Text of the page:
Story Of My Knife: This is my KA-BAR, there are many like it but this one is mine!
Mad Duo Nate
On the heels of last week’s article discussing the KA-BAR Company’s 115 year anniversary and inspired by many of your posts, I figured I’d share my own unique KA-BAR story. The allure of their fighting knife started during the Second World War, and exists to this day. It is universally recognized as a symbol of the United States Marine Corps, but it has been carried by all branches in literally every war since WW2.
I’ve owned several over the years, including one of the originals carried by a young Marine in the Pacific. I purchased the blade from the devil dog’s widow at a yard sale in Oceanside, CA. When I asked her why she wouldn’t like to keep it as a memory of husband’s service, her answer was blunt. She said that she had plenty of things around to remind her of him, and frankly the big combat knife had always scared her. Well worn, with a few small nicks in the blade, the knife had obviously seen use. I asked if he had used it much after the war, and she said that his KA-BAR went into a box along with his uniform and war souvenirs, which it had remained in till this day. It was a proud and eerie purchase.
My own KA-BAR was given to me as a birthday present by my grandfather at the age of 15. At the time, I wasn’t really considering military service. He told me not to throw it, or pry with the tip. Apparently he had broken a few during the island hopping campaign that way. Brand new, I was in awe of its balance and size. I used it camping and as a utility knife until I joined the Corps. After boot camp it became a real fighting knife. I modified the blade by adding a WW1 trench knife handle to it, replacing the classic stacked leather for a pound of brass. After hand threading the tang and setting the blade into the brass knuckles, the KA-BAR was the talk of my platoon.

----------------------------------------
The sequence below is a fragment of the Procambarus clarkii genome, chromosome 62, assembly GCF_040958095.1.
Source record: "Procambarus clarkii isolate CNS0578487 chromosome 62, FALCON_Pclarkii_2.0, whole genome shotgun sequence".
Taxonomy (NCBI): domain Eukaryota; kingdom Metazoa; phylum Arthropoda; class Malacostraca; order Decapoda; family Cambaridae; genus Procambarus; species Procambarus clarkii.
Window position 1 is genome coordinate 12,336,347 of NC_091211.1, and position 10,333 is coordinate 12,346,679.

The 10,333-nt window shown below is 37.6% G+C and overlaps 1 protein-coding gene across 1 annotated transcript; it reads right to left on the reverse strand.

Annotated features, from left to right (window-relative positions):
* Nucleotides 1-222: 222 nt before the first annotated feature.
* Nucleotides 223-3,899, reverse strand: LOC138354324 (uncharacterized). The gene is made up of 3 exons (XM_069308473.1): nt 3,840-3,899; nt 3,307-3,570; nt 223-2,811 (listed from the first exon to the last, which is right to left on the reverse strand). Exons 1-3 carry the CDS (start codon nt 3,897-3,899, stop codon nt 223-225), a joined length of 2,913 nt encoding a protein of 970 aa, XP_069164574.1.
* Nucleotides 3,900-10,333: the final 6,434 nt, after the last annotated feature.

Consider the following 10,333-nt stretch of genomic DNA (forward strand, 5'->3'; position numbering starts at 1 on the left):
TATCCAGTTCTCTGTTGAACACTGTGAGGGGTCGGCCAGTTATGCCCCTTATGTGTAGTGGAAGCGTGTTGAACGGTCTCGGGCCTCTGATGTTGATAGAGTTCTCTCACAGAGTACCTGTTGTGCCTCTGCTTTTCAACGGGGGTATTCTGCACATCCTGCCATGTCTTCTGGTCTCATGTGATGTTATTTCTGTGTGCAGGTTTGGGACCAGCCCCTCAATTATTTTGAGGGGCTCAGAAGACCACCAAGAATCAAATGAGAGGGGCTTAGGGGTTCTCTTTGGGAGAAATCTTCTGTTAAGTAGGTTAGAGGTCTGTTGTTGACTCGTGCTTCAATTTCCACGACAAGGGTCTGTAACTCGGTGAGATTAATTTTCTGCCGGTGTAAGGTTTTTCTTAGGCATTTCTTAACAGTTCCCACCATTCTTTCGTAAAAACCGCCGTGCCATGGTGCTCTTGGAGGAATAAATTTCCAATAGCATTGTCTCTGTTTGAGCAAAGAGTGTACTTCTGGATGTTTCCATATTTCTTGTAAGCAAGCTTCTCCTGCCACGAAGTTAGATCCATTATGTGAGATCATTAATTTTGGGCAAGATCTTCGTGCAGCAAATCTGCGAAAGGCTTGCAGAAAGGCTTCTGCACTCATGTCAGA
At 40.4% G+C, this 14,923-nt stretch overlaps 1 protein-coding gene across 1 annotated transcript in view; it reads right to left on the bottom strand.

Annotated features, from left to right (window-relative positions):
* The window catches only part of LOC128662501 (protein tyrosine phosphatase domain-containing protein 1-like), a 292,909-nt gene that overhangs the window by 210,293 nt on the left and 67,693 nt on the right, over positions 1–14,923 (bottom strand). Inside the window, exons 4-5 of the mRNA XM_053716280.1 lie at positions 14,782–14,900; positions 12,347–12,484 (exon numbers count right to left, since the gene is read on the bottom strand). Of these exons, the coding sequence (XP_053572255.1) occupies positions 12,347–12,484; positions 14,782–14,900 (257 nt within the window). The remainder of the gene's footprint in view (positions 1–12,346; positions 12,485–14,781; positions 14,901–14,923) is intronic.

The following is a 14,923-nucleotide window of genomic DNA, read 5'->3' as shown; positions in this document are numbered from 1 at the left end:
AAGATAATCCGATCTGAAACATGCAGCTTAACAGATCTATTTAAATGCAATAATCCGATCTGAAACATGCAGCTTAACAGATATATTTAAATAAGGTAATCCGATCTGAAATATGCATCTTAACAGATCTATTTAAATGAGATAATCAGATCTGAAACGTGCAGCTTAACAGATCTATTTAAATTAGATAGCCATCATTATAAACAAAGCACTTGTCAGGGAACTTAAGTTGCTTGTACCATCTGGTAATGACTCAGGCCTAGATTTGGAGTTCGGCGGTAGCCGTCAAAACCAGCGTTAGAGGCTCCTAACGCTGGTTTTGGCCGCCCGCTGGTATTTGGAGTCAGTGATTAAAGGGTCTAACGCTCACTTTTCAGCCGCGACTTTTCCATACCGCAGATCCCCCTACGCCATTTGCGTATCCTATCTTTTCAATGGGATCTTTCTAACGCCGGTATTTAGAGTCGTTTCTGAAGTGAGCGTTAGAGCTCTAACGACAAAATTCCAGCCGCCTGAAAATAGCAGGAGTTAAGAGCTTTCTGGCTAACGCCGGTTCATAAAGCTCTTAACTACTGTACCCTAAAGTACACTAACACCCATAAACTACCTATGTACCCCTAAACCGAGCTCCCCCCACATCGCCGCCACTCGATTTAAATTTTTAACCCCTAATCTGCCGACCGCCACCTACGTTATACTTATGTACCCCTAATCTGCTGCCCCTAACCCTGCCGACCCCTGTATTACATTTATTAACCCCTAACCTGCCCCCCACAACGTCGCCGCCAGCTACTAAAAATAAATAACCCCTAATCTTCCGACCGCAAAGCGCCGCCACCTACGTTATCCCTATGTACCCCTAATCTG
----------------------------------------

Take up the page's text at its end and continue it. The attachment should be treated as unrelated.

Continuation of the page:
During the early years of Iraq, My KA-BAR killed unknown numbers of MREs, and it was replaced with a smaller, more practical knife. I never killed a man with the vicious looking blade but if it would have been needed in such a role, I have confidence it would have been more than up to the task. It served me well in all the other roles a knife plays in combat. To this day, hanging on my wall, it’s still a conversation starter. That’s the Story Of My Knife; we’d like to see yours! Send us a picture and a brief write up at breachbangclear(at)gmail.com, and share your part of the legacy of this historic blade.
First contribution, from M.B. Libman:
Guys, I should be working but this is an issue that means something to me. And it’s a lot more fun than work…
As a Boy Scout, I used my Dad’s Ka-Bar, the USN Mk 2, on dozens of camping trips and along the Appalachian Trail. He had carried on Okinawa and later at Inchon as a young Marine. There really wasn’t a lot of sentimentality attached to it- it was just a damned useful tool. More than anything else, the knife was great for chopping saplings as poles. I learned how to sharpen and care for a blade with it. I gutted my first deer with it.